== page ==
Does mental welfare directly correspond with an individual's income?
Most of us are familiar with the saying 'money can’t buy happiness' but how true is this outlook on life? It’s been proven that there is a direct correlation between mental welfare and the income a person has available to them. For example, it is more common for a person with a sustainable income to be more satisfied with their life than someone who struggles to put food on the table.
How can a sustainable income improve mental welfare?
For a person that has grown up with a serious shortage of income, money may be the solution to all of their mental health issues. For example, a person’s mental instability may source from their inability to generate a steady and sustainable source of income. Once this individual has found work in an industry they are fond of, and can therefore lead a less financially stressed life, there would likely be immediate improvements in their mental state.
Similarly, a person who is in crippling debt may suffer from severe mental health issues through worrying about how they will pay it off. In this case, a larger income would the key in creating a source of happiness for them. In regard to the saying that was referenced earlier “money can’t buy Happiness”, it’s clear that in some cases, money could in fact buy an individual’s happiness. A recent study conducted by Mathew Killingsworth concluded that:
While this doesn’t mean you have to be a “high earner” to be happy, it does contribute towards bettering an individual’s welfare. An example of how having control over your life can result in more mental stability can be seen during the pandemic. A person who works in a low skill requirement job, at an organisation that was forced to close during the pandemic, may be forced to take the first available job to stay afloat.
However, someone with more financial stability and more specialist skills could be more selective in which jobs they look for. In this situation, the person that had to take the first available job may end up working a role they hate, contributing negatively towards their mental welfare through not enjoying their day-to-day job. On the other hand, the individual who has some sort of financial security is able to wait until they find a job that is desirable to them, which would have a positive effect on their mental welfare.
Previously, it had been proven through studies that after an individual made £75,000 a year, no amount of money made after this point influenced their mental welfare. However, the new research previously specified, contradicts this older wisdom. In fact, now a days, the difference in happiness between someone that makes £25,000 a year and someone who makes £50,000 a year is the same as the difference between someone who makes £100,000 and someone who makes £200,000.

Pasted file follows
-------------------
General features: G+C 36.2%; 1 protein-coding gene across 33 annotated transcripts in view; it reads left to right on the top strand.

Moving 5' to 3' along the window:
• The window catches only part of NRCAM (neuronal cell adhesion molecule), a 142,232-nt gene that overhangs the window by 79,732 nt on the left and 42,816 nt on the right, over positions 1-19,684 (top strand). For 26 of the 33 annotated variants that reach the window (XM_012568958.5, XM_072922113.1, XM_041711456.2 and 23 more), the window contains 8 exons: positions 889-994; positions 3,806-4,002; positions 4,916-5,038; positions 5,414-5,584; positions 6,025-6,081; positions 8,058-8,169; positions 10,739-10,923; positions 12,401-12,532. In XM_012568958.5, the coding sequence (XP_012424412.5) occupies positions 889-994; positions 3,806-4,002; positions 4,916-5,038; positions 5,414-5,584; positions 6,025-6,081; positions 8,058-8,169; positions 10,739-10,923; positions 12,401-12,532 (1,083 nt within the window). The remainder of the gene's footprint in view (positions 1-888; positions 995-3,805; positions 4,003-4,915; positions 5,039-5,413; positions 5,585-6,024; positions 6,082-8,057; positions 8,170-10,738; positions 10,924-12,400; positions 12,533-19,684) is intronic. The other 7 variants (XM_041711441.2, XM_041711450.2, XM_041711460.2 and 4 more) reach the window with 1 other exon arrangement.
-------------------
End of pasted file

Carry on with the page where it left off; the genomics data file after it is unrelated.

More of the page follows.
How does having too much money affect mental welfare?
Everybody dreams of being a millionaire, having complete and utter financial freedom, the ability to buy whatever you want whenever you want, but is this as good as it seems on the surface? In a lot of situations, after working tirelessly to make enough money to achieve a goal you have set for yourself feels far better than just purchasing something because you have an extreme surplus of money. For example, a millionaire may buy their third or fourth house and not care much about it, whilst a modest 9-5 worker would feel an extreme sense of accomplishment buying their first flat. Sometimes working towards achieving a goal can be a source of happiness and benefit your mental welfare. This is because it gives a person a sense of purpose or a target to reach which encourages them to continue working hard without seeing their mental state deteriorate. Some goals that may be set could be, purchasing a house, buying a car or being financially safe enough to start a family.
What can we conclude?
Income and mental welfare are both on a parallel path to a certain point. When income is increased, the level of happiness a person feels increases as well, equally when income is lessened, mental welfare can worsen. In some situations, these parallels can cross over and having all the money in the world can lead to an individual feeling untethered with no ultimate objective. However, each person is unique and individual, each situation differs to the previous, so we shouldn’t let our incomes influence our mental welfare where it can be avoided.